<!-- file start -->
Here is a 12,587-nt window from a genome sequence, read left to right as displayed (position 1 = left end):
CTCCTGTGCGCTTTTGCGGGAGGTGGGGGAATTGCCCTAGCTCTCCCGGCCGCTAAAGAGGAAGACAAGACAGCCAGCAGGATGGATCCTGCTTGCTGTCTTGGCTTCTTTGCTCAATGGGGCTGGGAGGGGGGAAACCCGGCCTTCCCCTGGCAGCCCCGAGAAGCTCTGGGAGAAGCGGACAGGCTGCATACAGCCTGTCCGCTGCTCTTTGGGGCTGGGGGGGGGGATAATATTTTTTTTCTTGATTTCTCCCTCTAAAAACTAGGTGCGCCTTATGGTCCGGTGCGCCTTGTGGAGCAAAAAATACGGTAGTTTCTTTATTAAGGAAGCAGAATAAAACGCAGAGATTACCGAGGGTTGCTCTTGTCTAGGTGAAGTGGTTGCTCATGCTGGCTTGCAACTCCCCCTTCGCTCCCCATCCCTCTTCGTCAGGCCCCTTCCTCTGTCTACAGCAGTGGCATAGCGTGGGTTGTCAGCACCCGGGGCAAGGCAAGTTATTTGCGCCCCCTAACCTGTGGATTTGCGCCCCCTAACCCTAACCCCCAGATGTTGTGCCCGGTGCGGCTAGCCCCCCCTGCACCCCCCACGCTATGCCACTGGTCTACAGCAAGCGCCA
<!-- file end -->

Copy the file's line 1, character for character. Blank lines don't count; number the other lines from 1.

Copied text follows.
Here is a 12,587-nt window from a genome sequence, read left to right as displayed (position 1 = left end):